Tips for administering experiments
Experiment setup – carrying out research by presenting stimuli while recording a range of measures, including from EEG, eye tracking, GSR, or facial expression analysis can be easily handled by iMotions. If you’re looking just to complete surveys, then Qualtrics could be the choice for you (this can also be simply integrated with iMotions too). Other options that require a certain level of technical knowledge include ePrime, or jsPsych.
Summary of tools:
Running a lab requires a great deal of paperwork to be filled out. Being able to contribute (either in whole or part) to the completion of funding applications can provide a boost to the success of a lab.
In addition to funding applications, other paperwork such as those needed for an experiment’s ethics approval, is essential to completing research. Depending on the nature of the research, and the running of the organisation, other paperwork may also be required – which all goes to say, writing skills will be required.
Tips for writing applications
There aren’t really any shortcuts that you can’t take when it comes to writing effective funding applications, although our guide offers some great advice for getting started. The best recommendation we can give is to allot the required time to properly write a research funding application. Furthermore, talk to everyone – get a clear idea of what the research is about, where the application is going, and ask previously successful applicants how they constructed their request.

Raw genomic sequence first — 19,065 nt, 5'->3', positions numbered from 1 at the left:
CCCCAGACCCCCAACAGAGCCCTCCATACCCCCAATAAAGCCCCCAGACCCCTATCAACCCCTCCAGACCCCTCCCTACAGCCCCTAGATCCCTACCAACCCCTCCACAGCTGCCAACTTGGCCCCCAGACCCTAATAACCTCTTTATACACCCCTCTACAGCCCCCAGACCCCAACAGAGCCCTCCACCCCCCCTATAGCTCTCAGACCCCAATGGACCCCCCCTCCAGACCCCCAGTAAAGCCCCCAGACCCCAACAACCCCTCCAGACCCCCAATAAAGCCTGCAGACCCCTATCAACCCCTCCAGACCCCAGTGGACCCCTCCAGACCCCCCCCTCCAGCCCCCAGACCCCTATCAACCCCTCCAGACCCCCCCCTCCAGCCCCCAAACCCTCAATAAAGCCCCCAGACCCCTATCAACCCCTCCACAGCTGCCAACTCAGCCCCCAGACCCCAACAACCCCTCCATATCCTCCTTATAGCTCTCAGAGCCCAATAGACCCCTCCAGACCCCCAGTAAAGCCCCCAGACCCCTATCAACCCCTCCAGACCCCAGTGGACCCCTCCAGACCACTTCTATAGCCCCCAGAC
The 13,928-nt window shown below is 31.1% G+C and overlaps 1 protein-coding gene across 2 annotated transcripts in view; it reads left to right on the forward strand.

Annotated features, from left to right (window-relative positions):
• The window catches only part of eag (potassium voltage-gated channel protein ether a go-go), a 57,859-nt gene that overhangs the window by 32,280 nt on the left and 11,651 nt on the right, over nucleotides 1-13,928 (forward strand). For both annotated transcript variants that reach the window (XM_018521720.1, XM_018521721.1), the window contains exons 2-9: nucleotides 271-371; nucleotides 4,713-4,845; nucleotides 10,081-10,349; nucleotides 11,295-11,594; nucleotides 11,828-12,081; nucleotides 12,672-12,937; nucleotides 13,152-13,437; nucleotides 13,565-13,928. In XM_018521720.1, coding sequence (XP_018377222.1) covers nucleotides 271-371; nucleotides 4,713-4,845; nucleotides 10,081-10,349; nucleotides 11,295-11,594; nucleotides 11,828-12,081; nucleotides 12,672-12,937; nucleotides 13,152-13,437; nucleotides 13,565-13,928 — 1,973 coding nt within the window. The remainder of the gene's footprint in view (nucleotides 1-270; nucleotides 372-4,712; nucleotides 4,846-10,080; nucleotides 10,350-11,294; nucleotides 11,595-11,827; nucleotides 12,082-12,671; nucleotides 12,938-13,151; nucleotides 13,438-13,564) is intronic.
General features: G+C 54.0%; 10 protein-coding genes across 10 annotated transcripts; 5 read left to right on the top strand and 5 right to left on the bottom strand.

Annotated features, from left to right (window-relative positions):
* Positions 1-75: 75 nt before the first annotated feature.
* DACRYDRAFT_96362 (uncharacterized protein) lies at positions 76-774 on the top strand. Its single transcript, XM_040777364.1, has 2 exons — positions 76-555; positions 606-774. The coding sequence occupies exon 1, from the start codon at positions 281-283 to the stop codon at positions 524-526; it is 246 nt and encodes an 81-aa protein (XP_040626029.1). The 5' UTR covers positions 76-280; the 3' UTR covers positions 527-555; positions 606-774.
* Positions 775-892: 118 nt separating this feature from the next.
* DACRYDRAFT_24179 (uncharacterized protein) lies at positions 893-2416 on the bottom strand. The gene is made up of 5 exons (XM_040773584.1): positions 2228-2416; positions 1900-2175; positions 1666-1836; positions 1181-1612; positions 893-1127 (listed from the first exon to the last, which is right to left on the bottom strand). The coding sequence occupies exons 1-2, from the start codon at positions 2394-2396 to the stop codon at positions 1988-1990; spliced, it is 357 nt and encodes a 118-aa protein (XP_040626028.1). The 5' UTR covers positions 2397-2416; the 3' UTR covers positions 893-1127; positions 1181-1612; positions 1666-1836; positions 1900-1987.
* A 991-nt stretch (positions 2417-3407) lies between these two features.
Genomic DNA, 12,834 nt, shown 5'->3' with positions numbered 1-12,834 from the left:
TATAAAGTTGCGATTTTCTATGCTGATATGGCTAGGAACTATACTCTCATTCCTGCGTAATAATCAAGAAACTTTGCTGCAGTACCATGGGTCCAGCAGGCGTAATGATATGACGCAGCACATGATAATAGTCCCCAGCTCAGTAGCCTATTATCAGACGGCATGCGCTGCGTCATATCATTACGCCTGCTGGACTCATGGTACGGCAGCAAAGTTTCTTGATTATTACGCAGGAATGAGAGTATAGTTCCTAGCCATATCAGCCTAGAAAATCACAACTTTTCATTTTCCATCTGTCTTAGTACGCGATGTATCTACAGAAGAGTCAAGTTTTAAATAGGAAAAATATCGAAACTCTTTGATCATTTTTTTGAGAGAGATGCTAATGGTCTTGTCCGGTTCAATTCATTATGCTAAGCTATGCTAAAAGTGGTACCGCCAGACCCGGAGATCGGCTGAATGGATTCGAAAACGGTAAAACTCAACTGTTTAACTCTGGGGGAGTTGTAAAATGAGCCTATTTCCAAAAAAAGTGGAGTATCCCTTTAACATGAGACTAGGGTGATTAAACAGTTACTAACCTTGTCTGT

Summary of tools:
- Our own pocket guide
- Time management!
The lab manager might not only be responsible for organizing and administering experiments, but also for analyzing the data (or at least preparing it for further analysis). This could require an understanding of statistics, and also the ability to use statistical software.
The lab manager is unlikely to be alone in drawing conclusions from data, but could independently work on cleaning and preparing the data for further analysis. Being able to create a smooth process that leads from experiment completion to statistical analysis can help the team complete work and publish faster.
Tips for statistical analysis
Data analysis – While some labs might just use Excel to analyse their data, research groups often want to look further. This could require using SPSS, SAS, or R, but for more sophisticated analyses it could even require MatLab or custom-built software.
Summary of tools:
- MS Excel
I hope you’ve enjoyed reading about the core aspects of being a successful lab manager, and feel inspired to include some of these approaches in your work (even if you’re not a lab manager!). To get a better understanding of running human behavior experiments, download our free guide to experimental design below.